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Tigers support SADS Awareness Week

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Leicester Tigers were proud to welcome the Joe Humphries Memorial Trust, an official club charity, during SADS Awareness Week.

Friday’s home match against Harlequins also hosted a CPR demonstration from Heartsafe, demonstrating what can be done if you witness a cardiac arrest.
The Trust was set up in memory of Sudden Arrhythmic Death Syndrome (SADS) victim Joe Humphries, aged just 14, who collapsed and died while out jogging near home in Rothley in October 2012.
To mark SADS Awareness Week, the Trust has launched two powerful and informative posters to make more people aware of the dangers of SADS.  These are on display in surgeries, schools and other public venues.
The medical orientated poster has a particular emphasis on fainting, which is one of the key symptoms of a cardiac arrest.
Dr Ffion Davies, consultant specialist in emergency medicine at University Hospitals of Leicester NHS Trust and JHMT’s SADS expert, said: “Why are we holding a SADS awareness week? Most people don’t think of teenagers and young adults dying of a heart condition but the SAD fact is that it happens to 12 people a week in the UK.
“These types of heart conditions happen in healthy people and are different from heart disease associated with smoking, blood pressure and so on.
“This is called Sudden Arrhythmic Death Syndrome. ‘Arrhythmic’ means the heart goes into an abnormal rhythm which can result in either a faint or a full cardiac arrest. 
“If we were all better at recognising strange faints as possibly serious (that’s medical staff and general public) we could prevent many of the deaths.
“If everyone in the UK was trained to do CPR (chest compressions) we could increase the survival rate. If more places in the UK had defibrillator machines in public places, we could increase survival rates.”
Think heart! Learn CPR. Call 999 if you’re not sure – seconds count.
How can the Tigers Family get involved?
To support JHMT’s break the silence on SADS campaign:
Print off both the posters from the JHMT website to display at work or at home and share the link with friends and family.
Learn more about SADS and the symptoms to look for. The Trust website has all the information and details of how you can be better prepared to save a life. Learn lifesaving CPR skills and how to use a defibrillator.
Join the Trust’s army of Facebook, Twitter and website followers.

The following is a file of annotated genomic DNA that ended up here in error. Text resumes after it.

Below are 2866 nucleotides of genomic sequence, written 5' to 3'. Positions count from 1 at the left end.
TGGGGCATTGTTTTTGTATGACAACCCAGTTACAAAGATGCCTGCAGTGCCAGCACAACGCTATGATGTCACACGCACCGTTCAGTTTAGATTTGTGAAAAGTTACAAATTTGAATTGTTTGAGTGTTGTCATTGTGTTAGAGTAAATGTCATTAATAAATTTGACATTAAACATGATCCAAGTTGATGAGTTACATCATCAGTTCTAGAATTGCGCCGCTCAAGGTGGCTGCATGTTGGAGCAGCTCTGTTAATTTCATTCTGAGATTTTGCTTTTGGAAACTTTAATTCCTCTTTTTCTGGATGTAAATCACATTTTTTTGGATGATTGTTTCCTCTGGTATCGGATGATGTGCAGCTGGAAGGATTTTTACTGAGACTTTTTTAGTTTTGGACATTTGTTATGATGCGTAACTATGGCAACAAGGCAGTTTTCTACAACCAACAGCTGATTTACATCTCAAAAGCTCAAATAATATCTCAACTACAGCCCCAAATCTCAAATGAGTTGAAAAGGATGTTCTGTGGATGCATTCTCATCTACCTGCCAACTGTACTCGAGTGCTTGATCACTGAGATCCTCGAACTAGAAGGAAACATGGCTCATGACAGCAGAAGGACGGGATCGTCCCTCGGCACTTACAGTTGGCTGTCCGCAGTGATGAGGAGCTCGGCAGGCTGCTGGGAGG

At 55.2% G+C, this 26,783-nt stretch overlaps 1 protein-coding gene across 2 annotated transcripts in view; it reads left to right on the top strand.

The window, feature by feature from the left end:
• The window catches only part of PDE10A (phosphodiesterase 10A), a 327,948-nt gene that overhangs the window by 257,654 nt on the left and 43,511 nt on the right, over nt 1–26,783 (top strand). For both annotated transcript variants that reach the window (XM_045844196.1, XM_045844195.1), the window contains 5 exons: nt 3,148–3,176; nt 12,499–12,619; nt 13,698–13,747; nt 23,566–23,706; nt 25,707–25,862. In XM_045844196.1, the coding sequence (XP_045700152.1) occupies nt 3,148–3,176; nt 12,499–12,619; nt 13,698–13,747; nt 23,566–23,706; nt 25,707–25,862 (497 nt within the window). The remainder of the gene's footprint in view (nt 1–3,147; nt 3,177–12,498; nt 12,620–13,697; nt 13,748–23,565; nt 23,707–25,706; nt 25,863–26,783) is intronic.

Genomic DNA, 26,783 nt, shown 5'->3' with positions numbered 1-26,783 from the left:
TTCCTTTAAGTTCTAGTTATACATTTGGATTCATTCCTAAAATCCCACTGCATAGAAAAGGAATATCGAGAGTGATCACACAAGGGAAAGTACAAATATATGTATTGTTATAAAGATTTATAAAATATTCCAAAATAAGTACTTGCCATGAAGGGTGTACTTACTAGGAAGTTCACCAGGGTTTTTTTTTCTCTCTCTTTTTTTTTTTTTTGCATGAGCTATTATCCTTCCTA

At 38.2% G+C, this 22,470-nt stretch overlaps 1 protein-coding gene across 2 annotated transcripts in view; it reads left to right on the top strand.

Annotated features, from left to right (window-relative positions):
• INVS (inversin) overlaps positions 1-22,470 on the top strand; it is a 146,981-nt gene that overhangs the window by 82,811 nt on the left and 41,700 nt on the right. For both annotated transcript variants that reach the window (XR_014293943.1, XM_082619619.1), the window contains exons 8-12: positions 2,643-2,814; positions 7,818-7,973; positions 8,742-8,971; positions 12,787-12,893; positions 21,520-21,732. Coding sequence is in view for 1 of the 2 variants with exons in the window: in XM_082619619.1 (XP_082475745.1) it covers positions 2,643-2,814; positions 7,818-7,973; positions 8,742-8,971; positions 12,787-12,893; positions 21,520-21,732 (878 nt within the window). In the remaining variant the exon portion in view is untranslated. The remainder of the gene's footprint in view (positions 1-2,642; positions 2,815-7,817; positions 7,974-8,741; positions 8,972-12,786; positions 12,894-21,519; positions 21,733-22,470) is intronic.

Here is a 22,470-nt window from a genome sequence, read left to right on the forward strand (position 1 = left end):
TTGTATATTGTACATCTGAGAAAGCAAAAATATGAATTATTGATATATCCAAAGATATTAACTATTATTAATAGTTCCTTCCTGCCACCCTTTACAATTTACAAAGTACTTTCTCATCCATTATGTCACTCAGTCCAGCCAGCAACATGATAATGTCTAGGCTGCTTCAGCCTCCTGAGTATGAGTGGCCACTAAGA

Tweet a message of support for JHMT’s campaign to save young heart beats during SADS Awareness Week and #breakthesilence
Join Joe’s growing army of volunteers who help at local events and raise vital funds in JHMT’s fight to reduce the incidence of this group of heart conditions from claiming the lives of other young people. 

For more information, see:
Twitter - @JHMTorguk
Facebook /JHMTorguk
email – [email protected]

SADS is about subtle diseases of young hearts. These cause the heart to suddenly go into an abnormal rhythm. The majority of SADS deaths are the result of irregularities or abnormalities of the heartbeat, which are known as arrhythmias.
Most SADS cases have a genetic origin, typically emerging during the teens and early 20s, though SADS can also occur for the first time in a family.
Screening is available. If a problem is detected it can be monitored and treated.
A child/young adult should see a doctor if they have experienced any of the following: Family history of unexpected, unexplained sudden death (under the age of 40); do you get unusually short of breath during or shortly after exercise (not explained by just being unfit)?; Do you get palpitations (heart racing fast, missing beats, fluttering sensation, irregular pulse rate, thumping sensation in chest)? Fainting as a result of excitement or distress.
The second annual SADS Awareness Conference, which examines sudden heart deaths in young people, is being organised by the Joe Humphries Memorial Trust in conjunction with the University Hospitals of Leicester NHS Trust, is at Welford Road stadium this Tuesday (October 14).
More than 35 delegates attended last year, and bookings are already up on that number this year. But medical professionals are being reminded that they can still join the conference to find out more about conditions such as sudden arrhythmic death syndrome (SADS). Apply online at http://www.jhmt.org.uk
For further information on SADS please visit www.jhmt.org.uk/sads
Together, Let’s Break the Silence on SADS.